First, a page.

If printing up $21T in one fell swoop is unreasonable, then how about the feds merely creating enough money to "pay as you go"?  In other words, from now on, all federal spending would be provided by MMT-style money creation.  This year, the feds would need to create a bit more than $4T, which is quite a bit less inflationary than $21T.  And here's the nifty thing: Congress wouldn't need to tax.  Congress would create whatever money it wants to spend and let the folks keep their money.  There'd be no more federal taxes.

The snag in such a scheme is that taxation is the way MMT proposes to control inflation.  Even Paul Krugman thinks MMT is a recipe for inflation.  Under MMT, Congress would continue to tax to keep inflation at bay, and the amount of money it could create must be something less than total federal spending.  So what amount of money could Congress create each year without bumping into what appears to be limits?

One amount of money Congress might consider creating each year is the difference between revenue from taxes and spending.  We call that difference the "deficit," and it is currently financed by borrowing, primarily through the sale of T-notes.  Under MMT, the deficit could be paid for with newly created money.  The deficit for FY2018 was $779B.  Under MMT, Congress wouldn't have had to borrow that sum, and it's more manageable than $4T.

The idea of paying for the deficit with printed money rather than borrowed money must have occurred to a lot of folks.  The nifty thing about it is that the national debt would be frozen, like a fly in amber.  But isn't this still a dangerous amount of money to create each year and spend into the money supply?  And if inflation kicks up, won't the MMT crew advise hiking taxes?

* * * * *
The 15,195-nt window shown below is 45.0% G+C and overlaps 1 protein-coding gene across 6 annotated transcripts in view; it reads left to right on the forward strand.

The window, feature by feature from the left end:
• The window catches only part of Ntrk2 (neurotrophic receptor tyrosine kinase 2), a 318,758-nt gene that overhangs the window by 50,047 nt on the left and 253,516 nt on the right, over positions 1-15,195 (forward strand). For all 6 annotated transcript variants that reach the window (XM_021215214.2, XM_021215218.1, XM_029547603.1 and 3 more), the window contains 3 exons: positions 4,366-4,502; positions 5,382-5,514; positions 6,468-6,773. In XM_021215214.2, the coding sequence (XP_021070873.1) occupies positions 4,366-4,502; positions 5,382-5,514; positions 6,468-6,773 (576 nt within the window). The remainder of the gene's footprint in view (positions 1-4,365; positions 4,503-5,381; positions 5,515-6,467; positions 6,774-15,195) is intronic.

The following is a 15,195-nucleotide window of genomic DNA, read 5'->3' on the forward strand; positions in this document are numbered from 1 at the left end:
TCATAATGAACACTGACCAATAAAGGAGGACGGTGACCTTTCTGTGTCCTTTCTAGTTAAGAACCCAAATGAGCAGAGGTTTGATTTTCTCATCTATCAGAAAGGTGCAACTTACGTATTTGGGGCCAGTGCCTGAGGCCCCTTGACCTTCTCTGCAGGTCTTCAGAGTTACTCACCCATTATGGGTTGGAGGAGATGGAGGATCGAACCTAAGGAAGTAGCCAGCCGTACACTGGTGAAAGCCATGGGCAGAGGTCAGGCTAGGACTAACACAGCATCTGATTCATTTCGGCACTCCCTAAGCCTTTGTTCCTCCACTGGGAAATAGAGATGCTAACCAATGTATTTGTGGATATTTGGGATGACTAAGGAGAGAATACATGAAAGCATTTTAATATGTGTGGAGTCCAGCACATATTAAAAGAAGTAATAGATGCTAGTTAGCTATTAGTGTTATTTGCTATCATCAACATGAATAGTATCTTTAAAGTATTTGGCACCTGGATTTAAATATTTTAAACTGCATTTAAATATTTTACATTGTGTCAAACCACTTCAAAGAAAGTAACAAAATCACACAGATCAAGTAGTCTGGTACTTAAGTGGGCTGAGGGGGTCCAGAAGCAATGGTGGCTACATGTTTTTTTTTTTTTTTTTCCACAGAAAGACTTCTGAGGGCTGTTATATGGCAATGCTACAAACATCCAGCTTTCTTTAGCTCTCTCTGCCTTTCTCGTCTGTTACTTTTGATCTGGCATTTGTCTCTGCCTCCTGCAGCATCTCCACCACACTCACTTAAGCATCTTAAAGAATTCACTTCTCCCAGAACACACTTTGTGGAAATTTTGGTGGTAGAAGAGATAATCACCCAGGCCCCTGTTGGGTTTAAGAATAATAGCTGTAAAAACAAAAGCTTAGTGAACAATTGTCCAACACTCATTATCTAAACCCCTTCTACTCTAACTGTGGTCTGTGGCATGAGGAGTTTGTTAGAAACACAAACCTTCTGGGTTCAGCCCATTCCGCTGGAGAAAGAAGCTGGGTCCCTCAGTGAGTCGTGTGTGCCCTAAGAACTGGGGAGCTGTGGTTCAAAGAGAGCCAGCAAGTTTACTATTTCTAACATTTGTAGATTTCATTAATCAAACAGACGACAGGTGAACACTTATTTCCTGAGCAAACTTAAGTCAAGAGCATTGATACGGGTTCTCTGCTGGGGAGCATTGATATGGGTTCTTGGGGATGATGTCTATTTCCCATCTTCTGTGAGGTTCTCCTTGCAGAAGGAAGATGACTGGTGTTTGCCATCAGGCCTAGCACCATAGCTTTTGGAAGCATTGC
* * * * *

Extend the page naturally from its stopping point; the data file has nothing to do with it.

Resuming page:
When they borrow to cover the deficit, the feds take money out of the economy by selling treasury securities and then spend it right back into the economy.  When the securities mature, they create money to pay them back.  But with MMT, the feds create new money and pump it into the economy and then take it out with higher taxes when inflation kicks in.  It seems like "six of one, half a dozen of the other."  Whether they're familiar with the MMT catechism or not, members of Congress have been operating like converts to this economic religion for decades; they just create money a little differently from how the MMT people want it created.  Heresy!

The problem with expanding government spending right now is that America entered a new era of sovereign debt rollover on Oct. 1.  The 10-year treasuries sold during Pelosi's first trillion-dollar deficit are coming due.  With interest rates on the 10-year treasury rising, the market has sagged a bit.  Best to tread lightly.

President Trump has commented on the Fed's recent interest rate hikes.  But the Fed is only trying to stay ahead of inflation.  One action the government could take that might ease the Fed's worries is to start dealing with our budget deficit by spending less.  Trump recently made a move in that direction by instructing his Cabinet to make five-percent spending cuts across most federal departments.  Let's hope it happens and the Fed responds by slowing its interest rate hikes.

The MMT people are Big Government types.  They want to increase the size and scope of the central government.  They want more government spending, a lot more, which should please Nancy Pelosi and the Democrats.  Maybe they'll embrace MMT and fire up the printing presses so they can fund Obamacare for illegal aliens and for the Honduran caravans coming to our border.

Jon N. Hall of ULTRACON OPINION is a programmer from Kansas City.